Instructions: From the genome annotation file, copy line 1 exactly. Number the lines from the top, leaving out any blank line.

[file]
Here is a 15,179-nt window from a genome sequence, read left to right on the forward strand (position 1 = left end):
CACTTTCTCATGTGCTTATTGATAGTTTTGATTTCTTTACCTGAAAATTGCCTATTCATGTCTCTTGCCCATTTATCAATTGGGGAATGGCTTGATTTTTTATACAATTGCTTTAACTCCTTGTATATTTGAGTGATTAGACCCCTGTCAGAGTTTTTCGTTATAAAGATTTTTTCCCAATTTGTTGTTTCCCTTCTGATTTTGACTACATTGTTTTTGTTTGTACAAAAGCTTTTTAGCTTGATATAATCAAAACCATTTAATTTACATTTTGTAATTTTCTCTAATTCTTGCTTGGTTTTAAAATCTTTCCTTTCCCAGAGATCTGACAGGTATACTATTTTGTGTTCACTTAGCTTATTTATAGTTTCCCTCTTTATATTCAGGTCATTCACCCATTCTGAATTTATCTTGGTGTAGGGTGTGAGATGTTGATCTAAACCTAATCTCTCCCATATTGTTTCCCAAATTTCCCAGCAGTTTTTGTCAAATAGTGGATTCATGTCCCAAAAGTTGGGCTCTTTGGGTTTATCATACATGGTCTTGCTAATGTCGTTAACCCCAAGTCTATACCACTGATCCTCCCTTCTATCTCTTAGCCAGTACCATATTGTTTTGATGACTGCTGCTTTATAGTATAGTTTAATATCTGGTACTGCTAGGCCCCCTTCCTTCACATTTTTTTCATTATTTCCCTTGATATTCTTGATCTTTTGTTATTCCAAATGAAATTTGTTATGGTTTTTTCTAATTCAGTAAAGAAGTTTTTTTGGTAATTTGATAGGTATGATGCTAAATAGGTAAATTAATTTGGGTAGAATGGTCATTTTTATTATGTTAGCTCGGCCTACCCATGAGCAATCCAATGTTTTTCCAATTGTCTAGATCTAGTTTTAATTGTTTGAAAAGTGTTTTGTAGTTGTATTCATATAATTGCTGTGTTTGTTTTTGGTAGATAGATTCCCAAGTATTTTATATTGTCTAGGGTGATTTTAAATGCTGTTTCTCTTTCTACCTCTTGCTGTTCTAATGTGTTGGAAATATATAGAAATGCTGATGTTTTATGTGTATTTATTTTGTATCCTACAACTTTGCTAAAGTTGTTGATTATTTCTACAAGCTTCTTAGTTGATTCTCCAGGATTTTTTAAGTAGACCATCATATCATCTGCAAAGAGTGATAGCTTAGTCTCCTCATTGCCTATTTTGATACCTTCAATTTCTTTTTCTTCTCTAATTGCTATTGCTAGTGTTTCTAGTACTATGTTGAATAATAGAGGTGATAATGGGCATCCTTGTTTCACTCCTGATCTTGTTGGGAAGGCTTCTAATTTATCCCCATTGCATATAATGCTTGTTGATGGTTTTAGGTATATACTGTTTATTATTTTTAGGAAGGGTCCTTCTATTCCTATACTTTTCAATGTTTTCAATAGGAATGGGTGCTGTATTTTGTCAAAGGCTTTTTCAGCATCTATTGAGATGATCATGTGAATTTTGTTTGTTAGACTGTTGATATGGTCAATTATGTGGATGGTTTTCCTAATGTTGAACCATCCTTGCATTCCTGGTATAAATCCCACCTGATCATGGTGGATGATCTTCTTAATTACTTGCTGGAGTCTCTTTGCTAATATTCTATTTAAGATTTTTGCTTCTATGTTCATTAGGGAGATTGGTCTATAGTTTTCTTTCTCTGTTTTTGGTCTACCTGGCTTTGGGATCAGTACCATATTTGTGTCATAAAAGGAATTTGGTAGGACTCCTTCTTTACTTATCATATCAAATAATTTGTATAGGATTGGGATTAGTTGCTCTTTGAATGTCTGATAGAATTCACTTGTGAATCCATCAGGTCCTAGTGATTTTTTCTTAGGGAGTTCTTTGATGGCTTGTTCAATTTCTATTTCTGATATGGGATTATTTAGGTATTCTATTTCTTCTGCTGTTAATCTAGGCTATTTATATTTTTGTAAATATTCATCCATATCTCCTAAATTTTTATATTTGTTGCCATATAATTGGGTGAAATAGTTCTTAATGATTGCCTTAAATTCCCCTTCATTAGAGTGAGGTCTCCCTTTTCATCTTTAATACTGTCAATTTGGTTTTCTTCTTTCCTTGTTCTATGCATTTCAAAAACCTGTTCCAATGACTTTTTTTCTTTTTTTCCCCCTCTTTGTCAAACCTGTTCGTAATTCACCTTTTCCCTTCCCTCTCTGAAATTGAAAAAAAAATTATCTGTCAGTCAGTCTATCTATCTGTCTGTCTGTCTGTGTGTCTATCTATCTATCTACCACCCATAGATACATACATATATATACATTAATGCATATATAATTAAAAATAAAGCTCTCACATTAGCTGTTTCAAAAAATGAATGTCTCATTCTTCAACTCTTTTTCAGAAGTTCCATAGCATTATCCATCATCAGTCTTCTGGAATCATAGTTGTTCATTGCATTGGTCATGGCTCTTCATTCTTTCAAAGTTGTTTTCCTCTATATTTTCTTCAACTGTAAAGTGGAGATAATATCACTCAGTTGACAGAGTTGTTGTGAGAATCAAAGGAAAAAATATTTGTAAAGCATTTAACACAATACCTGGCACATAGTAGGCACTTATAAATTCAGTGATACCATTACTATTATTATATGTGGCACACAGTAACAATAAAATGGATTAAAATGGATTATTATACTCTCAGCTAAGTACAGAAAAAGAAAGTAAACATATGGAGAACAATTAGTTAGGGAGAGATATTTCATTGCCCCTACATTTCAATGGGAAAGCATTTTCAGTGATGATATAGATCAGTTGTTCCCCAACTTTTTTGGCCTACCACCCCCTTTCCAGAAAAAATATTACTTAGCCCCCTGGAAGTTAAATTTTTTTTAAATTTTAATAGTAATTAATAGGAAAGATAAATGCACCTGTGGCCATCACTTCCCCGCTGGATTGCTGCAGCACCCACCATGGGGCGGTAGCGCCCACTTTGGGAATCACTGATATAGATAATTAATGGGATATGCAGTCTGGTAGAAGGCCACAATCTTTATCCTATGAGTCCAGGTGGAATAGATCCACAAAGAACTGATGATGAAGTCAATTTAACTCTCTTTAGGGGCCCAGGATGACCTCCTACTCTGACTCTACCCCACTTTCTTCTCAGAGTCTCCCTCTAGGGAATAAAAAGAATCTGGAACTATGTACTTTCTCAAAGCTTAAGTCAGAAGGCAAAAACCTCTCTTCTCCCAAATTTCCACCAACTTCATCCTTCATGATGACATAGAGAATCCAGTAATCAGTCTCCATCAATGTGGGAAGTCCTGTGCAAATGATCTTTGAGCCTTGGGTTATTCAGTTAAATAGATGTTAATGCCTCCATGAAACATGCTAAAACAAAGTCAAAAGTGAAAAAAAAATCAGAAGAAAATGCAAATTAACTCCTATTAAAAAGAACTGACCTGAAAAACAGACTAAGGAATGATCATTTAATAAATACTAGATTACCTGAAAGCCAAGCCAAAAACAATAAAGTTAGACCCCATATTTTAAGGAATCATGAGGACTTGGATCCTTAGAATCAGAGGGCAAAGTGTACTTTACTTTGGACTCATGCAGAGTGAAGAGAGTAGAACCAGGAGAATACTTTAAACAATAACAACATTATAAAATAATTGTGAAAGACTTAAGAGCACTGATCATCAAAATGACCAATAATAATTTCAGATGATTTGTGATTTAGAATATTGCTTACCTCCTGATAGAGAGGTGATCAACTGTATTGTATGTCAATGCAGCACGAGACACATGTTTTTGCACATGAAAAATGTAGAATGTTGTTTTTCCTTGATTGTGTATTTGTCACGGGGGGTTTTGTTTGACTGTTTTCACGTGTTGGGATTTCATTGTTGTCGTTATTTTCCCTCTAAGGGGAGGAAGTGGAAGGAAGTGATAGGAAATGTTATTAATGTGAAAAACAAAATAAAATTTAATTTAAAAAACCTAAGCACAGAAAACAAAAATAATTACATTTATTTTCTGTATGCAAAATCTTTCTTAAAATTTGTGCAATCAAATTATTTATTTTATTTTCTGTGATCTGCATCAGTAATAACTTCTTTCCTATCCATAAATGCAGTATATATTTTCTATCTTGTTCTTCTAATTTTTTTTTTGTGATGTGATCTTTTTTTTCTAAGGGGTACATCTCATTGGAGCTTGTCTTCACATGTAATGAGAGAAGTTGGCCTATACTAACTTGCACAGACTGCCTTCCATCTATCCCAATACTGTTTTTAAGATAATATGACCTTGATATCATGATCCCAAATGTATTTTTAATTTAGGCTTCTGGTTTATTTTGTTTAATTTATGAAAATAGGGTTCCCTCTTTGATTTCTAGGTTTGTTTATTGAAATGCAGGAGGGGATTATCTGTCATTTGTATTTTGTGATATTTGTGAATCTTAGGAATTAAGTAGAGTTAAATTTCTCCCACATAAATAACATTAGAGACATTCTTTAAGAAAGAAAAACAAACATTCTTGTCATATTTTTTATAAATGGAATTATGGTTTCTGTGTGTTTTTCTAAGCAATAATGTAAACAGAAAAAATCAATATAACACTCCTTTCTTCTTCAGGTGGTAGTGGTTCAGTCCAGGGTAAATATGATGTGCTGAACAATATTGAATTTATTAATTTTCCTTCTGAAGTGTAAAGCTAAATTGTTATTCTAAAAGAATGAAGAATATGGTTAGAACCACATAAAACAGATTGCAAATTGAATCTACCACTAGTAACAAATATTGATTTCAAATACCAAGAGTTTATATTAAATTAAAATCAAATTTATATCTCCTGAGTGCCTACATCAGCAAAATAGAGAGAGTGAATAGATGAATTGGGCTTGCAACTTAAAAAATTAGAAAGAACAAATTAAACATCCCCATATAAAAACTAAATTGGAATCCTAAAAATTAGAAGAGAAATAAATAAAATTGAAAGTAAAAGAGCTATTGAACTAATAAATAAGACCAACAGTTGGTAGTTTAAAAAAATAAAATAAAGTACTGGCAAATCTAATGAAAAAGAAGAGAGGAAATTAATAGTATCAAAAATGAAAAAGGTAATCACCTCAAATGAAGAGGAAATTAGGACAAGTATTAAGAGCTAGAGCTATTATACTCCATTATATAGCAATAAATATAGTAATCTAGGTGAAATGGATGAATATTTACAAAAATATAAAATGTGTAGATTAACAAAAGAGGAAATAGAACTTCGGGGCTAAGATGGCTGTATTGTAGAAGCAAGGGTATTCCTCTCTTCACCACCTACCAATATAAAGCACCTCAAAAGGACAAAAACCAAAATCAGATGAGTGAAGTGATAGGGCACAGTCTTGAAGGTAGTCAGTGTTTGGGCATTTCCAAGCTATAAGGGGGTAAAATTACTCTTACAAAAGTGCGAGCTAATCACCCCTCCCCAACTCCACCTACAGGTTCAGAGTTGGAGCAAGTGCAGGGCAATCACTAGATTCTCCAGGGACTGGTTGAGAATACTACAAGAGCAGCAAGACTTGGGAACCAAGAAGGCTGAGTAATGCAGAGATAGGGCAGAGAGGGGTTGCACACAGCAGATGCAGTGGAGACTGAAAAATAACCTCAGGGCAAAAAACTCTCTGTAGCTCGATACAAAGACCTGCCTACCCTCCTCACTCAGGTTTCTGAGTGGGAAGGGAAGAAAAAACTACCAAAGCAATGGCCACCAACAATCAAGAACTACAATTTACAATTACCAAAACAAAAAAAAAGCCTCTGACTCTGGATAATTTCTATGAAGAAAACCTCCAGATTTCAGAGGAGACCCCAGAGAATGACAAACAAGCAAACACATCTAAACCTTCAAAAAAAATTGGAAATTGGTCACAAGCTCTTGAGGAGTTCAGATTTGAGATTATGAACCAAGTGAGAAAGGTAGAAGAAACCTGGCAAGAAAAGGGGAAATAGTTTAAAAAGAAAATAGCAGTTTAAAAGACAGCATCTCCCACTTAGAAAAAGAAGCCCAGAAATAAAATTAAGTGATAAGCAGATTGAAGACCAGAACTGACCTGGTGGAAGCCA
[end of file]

Here is a 15,179-nt window from a genome sequence, read left to right on the forward strand (position 1 = left end):